These chapters on India in the land of Prester John contrast significantly to the other chapter Mandeville wrote about India. They have similarities in that in both he lists many islands, and describes what is to be found on them, however the India of Prester John is portrayed as heavenly and good, while the other India is depicted as savage and wicked. In Prester John’s India, every place he discusses he describes as being a good island, with many wonders, no thieving, lots of fine gems and plenty of wealth. Even when these islands become more fantastical and have beasts or other types of people on them, he still portrays them as wonderful and good. The author’s bias is unmistakeable in this section. These lands are supposedly in the same general area as the other savage lands described in the first chapter on India. However, because he has connected the places in this chapter with the Christian figure Prester John, they are rendered and described as heavenly and wonderful by Mandeville. In my previous blog post about the first chapter on India, I commented on the author’s obvious racism when portraying the country. In these chapters his racism and christian exceptionalism has magnified. These two places, though in the same area and even in the same country, are described as practically polar opposites to each other, one as good and the other as evil, all because one is associated with Christianity and the other is not. However, the irony of this injustice is that neither of them are even real.
The chapter on India in “St. John Mandeville: The Book of Marvels and Travels” was unlike any of the ones before. It was very much a hodge-podge of lots of different pieces of information thrown together. The author began the chapter introducing India ‘s different parts, then immediately dove into a lengthy discussion of the diamonds that could be found in the country. He talked about where they were, what kinds, what they mean, what they do, how to carry them, etc. After diamonds, he talks about the geography of the land of India, then spends almost the rest of the chapter listing the many islands. The author talks about what these islands look like and what the people who live there are like, especially in their religious ways and who the ruler is. In the middle of the list of islands he breaks to talk about stars and the location of countries on the earth. According to him, Jerusalem is in the center of the world with England and India on either side. He says that a traveler can circle the world and end up back in the country he started in, then jumps back into a discussion of the islands. His information gets more and more fantastical as the chapter progresses, going from stating the different ways the people of each island kill and eat each other to talking about islands on which men have one eye in the middle of their forehead, or dog’s heads, or no head at all.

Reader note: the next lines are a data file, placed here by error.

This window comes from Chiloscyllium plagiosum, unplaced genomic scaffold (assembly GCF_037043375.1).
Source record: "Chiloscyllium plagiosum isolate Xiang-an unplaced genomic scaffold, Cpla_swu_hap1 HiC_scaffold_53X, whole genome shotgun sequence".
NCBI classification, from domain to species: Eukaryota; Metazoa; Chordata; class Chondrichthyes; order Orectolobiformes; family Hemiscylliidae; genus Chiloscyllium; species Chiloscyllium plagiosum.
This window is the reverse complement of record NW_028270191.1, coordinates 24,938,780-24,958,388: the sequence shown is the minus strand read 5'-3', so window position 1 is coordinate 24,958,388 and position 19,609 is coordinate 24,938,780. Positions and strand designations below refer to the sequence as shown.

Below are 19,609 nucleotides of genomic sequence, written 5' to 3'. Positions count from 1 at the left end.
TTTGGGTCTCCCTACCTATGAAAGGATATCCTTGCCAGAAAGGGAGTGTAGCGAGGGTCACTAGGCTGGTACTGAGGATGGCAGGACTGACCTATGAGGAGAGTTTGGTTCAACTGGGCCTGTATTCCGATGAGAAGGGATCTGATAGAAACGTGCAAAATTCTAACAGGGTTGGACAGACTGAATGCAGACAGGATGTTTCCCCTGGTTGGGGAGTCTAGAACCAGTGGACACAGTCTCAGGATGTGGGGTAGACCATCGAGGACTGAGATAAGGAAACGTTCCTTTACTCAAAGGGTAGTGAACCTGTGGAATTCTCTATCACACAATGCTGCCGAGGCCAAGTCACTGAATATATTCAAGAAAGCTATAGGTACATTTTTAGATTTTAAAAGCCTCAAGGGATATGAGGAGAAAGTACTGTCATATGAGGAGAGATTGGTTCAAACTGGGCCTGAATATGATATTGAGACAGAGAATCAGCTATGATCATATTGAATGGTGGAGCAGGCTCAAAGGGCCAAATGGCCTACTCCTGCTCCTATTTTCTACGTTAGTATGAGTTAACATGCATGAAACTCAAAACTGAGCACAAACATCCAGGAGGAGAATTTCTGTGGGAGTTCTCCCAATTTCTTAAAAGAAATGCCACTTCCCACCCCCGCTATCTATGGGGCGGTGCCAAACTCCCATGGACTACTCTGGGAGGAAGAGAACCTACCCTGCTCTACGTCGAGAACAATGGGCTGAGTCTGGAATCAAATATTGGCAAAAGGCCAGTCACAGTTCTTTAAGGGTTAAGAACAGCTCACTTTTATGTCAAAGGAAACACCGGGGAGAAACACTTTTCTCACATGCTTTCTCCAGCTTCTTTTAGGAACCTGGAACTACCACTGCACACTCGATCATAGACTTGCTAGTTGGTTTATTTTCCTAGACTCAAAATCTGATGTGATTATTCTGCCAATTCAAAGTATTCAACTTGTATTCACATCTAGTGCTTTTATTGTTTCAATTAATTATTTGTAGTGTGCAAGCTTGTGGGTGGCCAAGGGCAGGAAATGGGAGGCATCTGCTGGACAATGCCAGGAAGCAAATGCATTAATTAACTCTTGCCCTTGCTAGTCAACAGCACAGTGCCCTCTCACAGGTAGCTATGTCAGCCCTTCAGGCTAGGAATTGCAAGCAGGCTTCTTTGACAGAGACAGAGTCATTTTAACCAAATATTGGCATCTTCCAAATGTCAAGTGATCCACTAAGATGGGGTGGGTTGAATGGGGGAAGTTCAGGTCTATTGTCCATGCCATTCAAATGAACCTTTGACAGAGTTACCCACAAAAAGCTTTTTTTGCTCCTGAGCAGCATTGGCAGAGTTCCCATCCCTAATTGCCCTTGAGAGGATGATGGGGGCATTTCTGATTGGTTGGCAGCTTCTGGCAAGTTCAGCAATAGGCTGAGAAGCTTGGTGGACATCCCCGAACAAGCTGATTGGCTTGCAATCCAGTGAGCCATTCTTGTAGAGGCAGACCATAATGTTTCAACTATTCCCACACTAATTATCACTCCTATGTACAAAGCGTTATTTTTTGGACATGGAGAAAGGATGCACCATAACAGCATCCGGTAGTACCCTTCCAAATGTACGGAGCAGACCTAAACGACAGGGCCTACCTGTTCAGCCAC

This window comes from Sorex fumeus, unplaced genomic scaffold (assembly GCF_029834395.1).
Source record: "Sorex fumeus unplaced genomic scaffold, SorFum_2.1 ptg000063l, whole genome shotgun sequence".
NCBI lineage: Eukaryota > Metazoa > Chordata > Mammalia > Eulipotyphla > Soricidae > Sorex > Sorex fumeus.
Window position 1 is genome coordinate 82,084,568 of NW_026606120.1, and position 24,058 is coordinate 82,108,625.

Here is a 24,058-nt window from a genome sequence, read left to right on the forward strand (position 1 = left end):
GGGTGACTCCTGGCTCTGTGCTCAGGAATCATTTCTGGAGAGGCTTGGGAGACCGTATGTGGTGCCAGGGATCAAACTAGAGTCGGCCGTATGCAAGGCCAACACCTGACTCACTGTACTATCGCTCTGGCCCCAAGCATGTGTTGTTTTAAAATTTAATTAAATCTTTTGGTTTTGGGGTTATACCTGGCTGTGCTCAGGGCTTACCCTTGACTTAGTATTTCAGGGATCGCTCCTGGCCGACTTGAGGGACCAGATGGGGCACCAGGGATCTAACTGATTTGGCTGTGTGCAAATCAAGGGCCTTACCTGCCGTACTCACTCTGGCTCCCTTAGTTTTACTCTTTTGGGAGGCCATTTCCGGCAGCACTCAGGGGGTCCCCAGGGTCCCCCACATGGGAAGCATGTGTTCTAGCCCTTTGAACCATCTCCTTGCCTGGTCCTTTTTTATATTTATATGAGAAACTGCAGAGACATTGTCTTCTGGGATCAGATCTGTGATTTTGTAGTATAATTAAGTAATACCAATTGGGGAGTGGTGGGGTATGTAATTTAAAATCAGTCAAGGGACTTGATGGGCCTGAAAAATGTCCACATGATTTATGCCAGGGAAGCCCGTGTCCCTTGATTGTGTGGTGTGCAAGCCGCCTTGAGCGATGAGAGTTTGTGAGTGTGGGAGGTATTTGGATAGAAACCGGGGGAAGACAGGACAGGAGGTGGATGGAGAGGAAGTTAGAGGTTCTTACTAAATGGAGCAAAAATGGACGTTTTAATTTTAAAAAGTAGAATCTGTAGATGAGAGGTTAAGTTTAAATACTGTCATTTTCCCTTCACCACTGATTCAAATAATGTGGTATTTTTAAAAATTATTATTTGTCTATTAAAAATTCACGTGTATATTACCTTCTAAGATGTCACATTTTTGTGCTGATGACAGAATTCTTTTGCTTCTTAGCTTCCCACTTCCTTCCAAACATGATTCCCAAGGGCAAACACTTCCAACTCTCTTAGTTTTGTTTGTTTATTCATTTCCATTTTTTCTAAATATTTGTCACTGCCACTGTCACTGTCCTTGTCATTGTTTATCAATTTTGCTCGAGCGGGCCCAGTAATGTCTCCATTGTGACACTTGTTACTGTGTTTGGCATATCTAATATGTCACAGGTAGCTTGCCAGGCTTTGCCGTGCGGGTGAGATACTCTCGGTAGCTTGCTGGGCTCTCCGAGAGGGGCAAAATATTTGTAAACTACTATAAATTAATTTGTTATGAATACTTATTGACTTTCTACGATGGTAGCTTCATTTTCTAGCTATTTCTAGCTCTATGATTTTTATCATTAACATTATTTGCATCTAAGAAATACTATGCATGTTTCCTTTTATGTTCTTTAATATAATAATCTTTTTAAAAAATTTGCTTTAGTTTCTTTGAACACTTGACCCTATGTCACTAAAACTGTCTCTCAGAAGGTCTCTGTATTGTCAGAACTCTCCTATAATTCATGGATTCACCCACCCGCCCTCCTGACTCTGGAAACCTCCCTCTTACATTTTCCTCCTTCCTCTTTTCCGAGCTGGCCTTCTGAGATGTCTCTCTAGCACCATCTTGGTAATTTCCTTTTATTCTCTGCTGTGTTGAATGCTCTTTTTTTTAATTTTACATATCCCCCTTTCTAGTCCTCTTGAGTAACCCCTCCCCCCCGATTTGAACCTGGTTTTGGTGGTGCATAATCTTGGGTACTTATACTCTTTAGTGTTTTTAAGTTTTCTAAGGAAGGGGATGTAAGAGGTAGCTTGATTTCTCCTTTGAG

In all of the crazy information presented about India and its islands, it is hard to find a common thread besides the fact that most of it just seems made up. However, looking at the elements that he spends the most time on reveals the author’s bias towards the normal, lower class people of India. Proportionally, he talks at length about the diamonds and the geography of the world and very little about each individual island and its inhabitants. Despite not spending much time on them, however, the author makes huge generalizations about the peoples who live on each island. Most of the information he includes about the non-fantastical people is how they eat and kill each other, and this information is in much smaller paragraphs. He repeatedly calls them evil, says they worship a “fake-god”, says they have “horrible customs” and calls them ‘unintelligent” etc. The author only has good words for the kings of each place, and the cities themselves, and, of course, the diamonds.